Frederick Ma Si-hang (center), chairman of the Education University of Hong Kong’s management council, Stephen Cheung Yan-leung (second right), the university’s president, and other leaders of the EdUHK pose for a photo on Tuesday. (Li Bingcun / China Daily)
The Education University of Hong Kong — the city’s only university dedicated to cultivating teachers — has identified life education for children and teenagers as a prioritized area of work.
The university’s president Stephen Cheung Yan-leung said on Tuesday the institution will try to localize related courses of Taiwan and other regions or pioneering countries in this area. The university will also conduct educational programs in primary and middle schools in Hong Kong to help students form a positive attitude toward life.
The EdUHK plans to invite government officials, lawmakers and prominent educators to discuss how to better conduct life education in primary and middle schools
Stephen Cheung Yan-leung
president of the Education University of Hong Kong
Cheung said the EdUHK plans to invite government officials, lawmakers and prominent educators to discuss how to better conduct life education in primary and middle schools.
Besides, the university will strengthen training on life education for students who aim to be teachers.
The EdUHK has already added a three-credit course — Positive and Values Education — to strengthen students’ ability to overcome adversity. This could also help some prospective teachers spread positive energy among children and teenagers in their future work, the university said.
According to a survey conducted by the Center for Suicide Research and Prevention at the University of Hong Kong, the estimated suicide rate among teenagers aged 15 to 24 rose from 8.3 per 100,000 people in 2012 to 9.5 in 2016.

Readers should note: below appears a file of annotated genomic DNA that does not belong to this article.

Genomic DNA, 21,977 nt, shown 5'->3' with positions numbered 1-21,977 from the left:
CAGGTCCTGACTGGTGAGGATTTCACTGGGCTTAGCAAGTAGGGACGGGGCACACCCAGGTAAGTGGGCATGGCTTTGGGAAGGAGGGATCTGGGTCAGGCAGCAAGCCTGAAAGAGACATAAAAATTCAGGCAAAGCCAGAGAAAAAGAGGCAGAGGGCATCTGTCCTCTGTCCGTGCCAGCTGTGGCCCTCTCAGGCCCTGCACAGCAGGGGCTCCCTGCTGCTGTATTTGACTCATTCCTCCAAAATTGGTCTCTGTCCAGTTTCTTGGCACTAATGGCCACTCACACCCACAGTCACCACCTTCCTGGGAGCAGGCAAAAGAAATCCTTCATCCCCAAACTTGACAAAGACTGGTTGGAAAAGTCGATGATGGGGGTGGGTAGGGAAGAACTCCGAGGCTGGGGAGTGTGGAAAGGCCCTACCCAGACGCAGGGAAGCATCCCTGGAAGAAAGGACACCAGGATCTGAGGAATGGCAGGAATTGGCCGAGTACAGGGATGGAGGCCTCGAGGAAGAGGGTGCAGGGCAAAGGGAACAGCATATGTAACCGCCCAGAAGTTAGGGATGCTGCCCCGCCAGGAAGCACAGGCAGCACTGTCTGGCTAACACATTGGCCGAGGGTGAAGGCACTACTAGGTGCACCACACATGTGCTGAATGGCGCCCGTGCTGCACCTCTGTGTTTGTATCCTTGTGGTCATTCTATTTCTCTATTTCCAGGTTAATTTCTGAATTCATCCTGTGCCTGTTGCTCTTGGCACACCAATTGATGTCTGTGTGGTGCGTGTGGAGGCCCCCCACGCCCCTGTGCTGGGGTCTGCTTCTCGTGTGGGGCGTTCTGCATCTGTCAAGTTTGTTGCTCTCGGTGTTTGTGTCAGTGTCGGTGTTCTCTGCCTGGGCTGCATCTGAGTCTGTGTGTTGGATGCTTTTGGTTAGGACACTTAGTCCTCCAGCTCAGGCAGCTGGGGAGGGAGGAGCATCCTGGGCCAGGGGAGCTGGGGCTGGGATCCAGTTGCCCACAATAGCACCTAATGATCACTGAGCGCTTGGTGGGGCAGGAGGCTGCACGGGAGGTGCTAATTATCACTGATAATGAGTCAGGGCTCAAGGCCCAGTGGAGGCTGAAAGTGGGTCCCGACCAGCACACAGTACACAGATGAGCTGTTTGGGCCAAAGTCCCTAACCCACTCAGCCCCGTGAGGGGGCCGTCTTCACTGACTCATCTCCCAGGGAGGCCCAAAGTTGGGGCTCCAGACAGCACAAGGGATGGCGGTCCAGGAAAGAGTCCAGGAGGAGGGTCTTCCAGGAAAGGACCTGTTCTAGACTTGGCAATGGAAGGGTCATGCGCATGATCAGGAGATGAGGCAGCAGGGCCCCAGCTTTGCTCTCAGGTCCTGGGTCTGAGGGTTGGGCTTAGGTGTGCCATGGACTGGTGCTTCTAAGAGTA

Speaking at a Spring Festival gathering at EdUHK, Cheung said the university will continue to support education on science, technology, engineering and mathematics (STEM) in line with the Hong Kong government’s emphasis on innovation-driven development.
The university will keep backing local educational institutions in conducting STEM education on the training of teachers, course settings, teaching materials and methods, Cheung said.
He hopes to expand an educational program, which aims to inspire children’s digital creativity, to all primary schools in future.
Launched in 2016, the four-year program is expected to cover 100 teachers in 32 schools and 16,500 upper primary students in Hong Kong on computational thinking.
To provide enough support for these educational endeavors, the university will earmark an additional HK$150 million in the next three years to enhance its teaching and research ability, said Cheung.
He explained that part of the money will be invested in the global search for chair professors and professors, and in the research of knowledge transfers.
Chief Executive Carrie Lam Cheng Yuet-ngor pledged to support STEM education in her second Policy Address in October last year.
The Education Bureau has begun organizing training programs on STEM education for leadership and mid-level administrators at schools. The STEM Education Centre at Kowloon Tong, which is designated to promote STEM education, began operation last year and has developed various activities involving teachers and students.
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